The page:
8. #8

    Re: So as a composer I have been pondering

    Listen to everything!

    But listen with a critical ear. Active listening is the key. Background music is fine when you're dusting, but take the time to listen with no distractions, and think about the composer/songwriter's choices in the piece.

    There certainly is value in rock music, but not much in the way of what's on the radio. Radio hasn't cared about good music in 25 years. If you're interested in some really interesting rock, seek you out Doves, Spoon, Elbow, Sparklehorse, Eels, Flaming Lips, Built to Spill, and even Beck... some of the most unique and well-written rock music being created today.
    - Jamie Kowalski

    All Hands Music - Kowalski on the web
    The Ear Is Always Correct - Writings on composition

  9. #9

    Re: So as a composer I have been pondering

    I will be a little more specific and try to point out the pieces that I have been told to study by teachers past and present.

    I saw someone mention that listening was not nearly enough. One of the most important thing a composer must do is study scores. These can be viewed at University music libraries, and most should have recordings to accompany them.

    These are listed in no particular order and I know I will definately leave some things out.

    1. Bartok string quartets. Listen and study the scores to all six of these. They are works of pure genius and have some of the best examples of motivic development and exposition since Beethoven's 5th.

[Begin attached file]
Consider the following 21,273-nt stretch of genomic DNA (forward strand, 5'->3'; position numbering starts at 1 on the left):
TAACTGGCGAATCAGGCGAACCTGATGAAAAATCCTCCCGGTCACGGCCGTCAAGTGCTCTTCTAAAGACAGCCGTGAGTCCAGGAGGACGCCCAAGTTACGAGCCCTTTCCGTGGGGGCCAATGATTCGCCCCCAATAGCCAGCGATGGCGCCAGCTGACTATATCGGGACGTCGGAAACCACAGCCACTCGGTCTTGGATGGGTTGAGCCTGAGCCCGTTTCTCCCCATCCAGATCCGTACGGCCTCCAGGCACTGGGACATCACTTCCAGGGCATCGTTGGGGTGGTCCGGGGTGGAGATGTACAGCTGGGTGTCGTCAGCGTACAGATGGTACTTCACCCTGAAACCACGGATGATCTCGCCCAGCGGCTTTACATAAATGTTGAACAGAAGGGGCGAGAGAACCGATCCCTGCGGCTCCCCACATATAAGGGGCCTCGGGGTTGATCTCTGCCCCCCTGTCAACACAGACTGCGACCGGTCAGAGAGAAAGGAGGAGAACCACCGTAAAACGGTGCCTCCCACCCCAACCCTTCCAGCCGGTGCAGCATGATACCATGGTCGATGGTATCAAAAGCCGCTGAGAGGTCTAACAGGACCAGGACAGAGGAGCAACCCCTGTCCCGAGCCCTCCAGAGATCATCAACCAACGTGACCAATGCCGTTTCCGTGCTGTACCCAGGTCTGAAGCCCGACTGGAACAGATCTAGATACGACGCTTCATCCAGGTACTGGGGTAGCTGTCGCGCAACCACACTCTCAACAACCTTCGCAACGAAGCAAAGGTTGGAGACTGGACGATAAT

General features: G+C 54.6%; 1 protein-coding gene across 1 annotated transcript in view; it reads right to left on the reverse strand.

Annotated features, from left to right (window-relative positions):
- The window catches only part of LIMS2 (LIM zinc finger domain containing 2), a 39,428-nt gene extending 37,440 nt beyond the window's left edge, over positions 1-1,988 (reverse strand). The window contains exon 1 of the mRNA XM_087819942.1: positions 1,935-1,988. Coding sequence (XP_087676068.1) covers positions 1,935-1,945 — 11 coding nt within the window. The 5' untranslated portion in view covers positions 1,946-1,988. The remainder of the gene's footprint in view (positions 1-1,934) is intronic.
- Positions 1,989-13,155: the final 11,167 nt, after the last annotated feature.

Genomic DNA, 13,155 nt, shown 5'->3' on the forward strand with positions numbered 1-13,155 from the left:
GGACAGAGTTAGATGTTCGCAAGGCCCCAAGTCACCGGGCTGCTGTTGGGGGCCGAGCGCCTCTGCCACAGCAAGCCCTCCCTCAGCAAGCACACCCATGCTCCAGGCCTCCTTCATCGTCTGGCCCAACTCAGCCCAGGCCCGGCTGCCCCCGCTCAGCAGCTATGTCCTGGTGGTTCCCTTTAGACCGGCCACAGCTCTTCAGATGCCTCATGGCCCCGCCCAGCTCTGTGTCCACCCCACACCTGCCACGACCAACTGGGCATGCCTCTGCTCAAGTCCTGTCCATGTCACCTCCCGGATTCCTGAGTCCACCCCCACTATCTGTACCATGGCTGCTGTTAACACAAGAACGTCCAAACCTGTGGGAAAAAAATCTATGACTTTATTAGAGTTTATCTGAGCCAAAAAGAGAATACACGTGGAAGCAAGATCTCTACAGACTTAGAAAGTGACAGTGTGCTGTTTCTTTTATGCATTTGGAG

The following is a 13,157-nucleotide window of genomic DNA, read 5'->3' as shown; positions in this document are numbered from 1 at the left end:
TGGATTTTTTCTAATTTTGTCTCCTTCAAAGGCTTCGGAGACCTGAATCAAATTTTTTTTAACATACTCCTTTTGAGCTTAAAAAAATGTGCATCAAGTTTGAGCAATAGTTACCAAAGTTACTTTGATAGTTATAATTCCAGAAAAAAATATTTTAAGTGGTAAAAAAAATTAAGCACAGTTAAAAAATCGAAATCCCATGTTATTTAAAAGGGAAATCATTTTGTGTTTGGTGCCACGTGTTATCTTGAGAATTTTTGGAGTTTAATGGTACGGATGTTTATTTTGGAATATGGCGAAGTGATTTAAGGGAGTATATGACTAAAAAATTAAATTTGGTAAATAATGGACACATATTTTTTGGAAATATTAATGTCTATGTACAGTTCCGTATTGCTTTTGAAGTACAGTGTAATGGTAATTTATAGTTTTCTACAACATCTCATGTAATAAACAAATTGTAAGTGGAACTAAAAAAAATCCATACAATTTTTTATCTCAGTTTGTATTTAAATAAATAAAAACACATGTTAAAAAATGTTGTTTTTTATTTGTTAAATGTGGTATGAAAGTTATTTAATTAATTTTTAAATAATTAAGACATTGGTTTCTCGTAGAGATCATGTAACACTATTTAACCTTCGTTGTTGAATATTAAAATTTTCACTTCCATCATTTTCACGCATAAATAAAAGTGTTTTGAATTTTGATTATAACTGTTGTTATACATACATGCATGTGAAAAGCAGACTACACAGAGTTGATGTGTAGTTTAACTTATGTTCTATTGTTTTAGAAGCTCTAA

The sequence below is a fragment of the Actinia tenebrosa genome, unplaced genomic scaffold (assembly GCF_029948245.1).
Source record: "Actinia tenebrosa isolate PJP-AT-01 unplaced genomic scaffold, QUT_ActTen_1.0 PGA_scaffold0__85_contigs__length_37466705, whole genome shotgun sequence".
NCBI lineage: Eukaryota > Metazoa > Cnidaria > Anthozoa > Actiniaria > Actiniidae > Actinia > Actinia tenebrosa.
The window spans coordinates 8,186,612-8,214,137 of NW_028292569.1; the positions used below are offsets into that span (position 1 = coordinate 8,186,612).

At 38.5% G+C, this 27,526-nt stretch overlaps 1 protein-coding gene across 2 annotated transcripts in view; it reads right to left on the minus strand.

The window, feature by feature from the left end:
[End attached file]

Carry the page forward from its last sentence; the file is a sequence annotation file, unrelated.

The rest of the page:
2. Beethoven's 5th. Study the score.. every movement... and see how the simple four-note motive infects the entire work. Hint: It is largely a rhythmic motive.

    3. Hindemith Mathis Der Maler Hindemith is also one of the greats of the twentieth century.

    4. Schoenberg Pierrot Lunaire This is NOT 12-tone, but it is a little on the macabre side. and by a little, I mean a lot. It is also a good example of motivic development. It also is a good study on creating unique soundscapes through orchestration and unusual techniques. The voice employs the Sprechstimme technique which is "sing-speech", roguhly translated. The exact pitches are only hinted at. It creates a very eerie mood for the entire work. Also you might read the translation of the words, it is pretty warped. Good ole' Expressionism.

    5. Stravinsky Rite of Spring actually, all three of his ballets should be studied thoroughly as they are each totally different than the other. They are: The Firebird, Petroushka, and Rite of Spring. Stravinsky and Prokofiev were the foremost "neo-Classical" composers of the early 20th century and since a lot of people now seem to want to be Neo-classical Stravinsky influence and importance is growing.

    6. Bartok Music for Strings, Celeste, and Percussion This one is another study on Bartok's chromatic technique and his use of proportions. Check out the timing of lengthes of sections. If the performance is done correctly, at least one of the movements' climax falls exactly on the "golden proportion" or .62 (approx).

    7. Mahler symphonies can be studied for orchestration.

    8. Wagner and Strauss can be studied also for orchestration, plus Wagner's harmony which harkened the end of tonality as it was known up until that point. Tristan und Isolde, for example, never resolves. It just keep changing keys so in essence it is atonal.

    I can't think of anything else at the moment although there is tons more. To broaden your palette I recommend studying stuff you would never imagine. George Crumb, Stockhausen, etc. The odd stuff.
    Jess Hendricks
    DMA Student and Teaching Asst in Music Theory/ Composition at the University of Miami
    Personal Website